THERE were reliable reports on Thursday that Meriam
Ibrahim, the Sudanese Christian sentenced to death for apostasy,
was free once more, after a week of confusion.
She was originally released on Monday, after an
appeal court ruling that the original charge of converting from
Islam, a capital offence under Sudanese law, was not applicable,
since she had been brought up a Christian.
Then, on Tuesday, she was re-arrested at Khartoum
airport, accused of trying to leave the country on invalid papers.
She was detained for 24 hours. Then on Thursday reports came in
that she has been released once more, and was safely inside the US
embassy, awaiting permission to fly to the United States with her
husband, who has US citizenship.
Mrs Ibrahim, 27, was sentenced to death by hanging last month
for allegedly renouncing Islam (News, 16
May). She has insisted that she was raised a Christian, and so
could not have abandoned Islam. She was also sentenced to 100
lashes for adultery, since her marriage to a Christian could not
legally have taken place.
After a huge international outcry, the appeal court quashed her
sentence. But, before she could leave Sudan, agents from the
National Intelligence and Security Service detained her again on
One member of Mrs Ibrahim's legal team, Mohamed Mostafa, told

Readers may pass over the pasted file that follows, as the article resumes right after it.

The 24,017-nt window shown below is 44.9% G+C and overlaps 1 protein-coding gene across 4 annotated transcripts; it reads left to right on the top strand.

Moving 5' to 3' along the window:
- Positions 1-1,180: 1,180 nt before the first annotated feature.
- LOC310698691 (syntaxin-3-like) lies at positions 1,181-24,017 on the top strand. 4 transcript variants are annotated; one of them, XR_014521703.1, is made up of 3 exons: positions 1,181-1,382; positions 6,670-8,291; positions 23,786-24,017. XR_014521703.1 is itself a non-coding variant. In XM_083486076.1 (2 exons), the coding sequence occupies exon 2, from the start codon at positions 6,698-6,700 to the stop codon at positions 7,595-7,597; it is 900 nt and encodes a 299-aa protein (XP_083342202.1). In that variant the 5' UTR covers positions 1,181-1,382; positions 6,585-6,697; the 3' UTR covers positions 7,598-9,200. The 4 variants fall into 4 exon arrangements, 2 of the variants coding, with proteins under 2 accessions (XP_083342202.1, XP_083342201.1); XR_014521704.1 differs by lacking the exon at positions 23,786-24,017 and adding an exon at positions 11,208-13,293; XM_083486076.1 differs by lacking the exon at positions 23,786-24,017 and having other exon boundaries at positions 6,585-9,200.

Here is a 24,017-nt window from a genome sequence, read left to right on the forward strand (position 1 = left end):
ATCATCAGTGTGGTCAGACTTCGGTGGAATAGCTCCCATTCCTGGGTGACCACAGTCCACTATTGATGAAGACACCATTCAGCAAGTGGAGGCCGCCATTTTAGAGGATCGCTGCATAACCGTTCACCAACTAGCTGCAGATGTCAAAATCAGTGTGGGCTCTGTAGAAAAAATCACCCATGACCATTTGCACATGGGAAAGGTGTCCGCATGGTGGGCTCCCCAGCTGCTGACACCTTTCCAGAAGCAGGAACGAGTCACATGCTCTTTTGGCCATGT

Reuters that the family had not intended to return to their
Khartoum home because of threats made to their safety.
However, on Wednesday after her arrest at the airport, the BBC
learnt that she had been accused of forging travel documents and
detained at a police station. Her emergency documentation was
issued by South Sudan, where Mr Wani is from.
The South Sudanese embassy in Khartoum has insisted that the
documents are legitimate. But Abdullahi Alzareg, an official from
Sudan's ministry of foreign affairs, told the BBC that as Mrs
Ibrahim was a Sudanese citizen, and she could not use another
nation's documents while travelling abroad.
She has now been released from custody but has been told not to
leave Sudan. Speaking to the BBC after her latest release, she
said: "I would like to thank those who stood beside me."
She said that she had not yet made any plans for the future: "I
will leave it to God. I didn't even have a chance to see my family
after I got out of prison."
She has, however, been charged with forgery and providing false
information regarding the South Sudanese travel documents.
Mrs Ibrahim, who was pregnant when convicted last month, was
forced to give birth in Omdurman's women's prison while in chains
May). She also has an 18-month-old son, Martin.
Apostasy has been illegal in Sudan since the introduction of
sharia law in the 1980s, but freedom of religion is enshrined in
Sudan's 2005 constitution.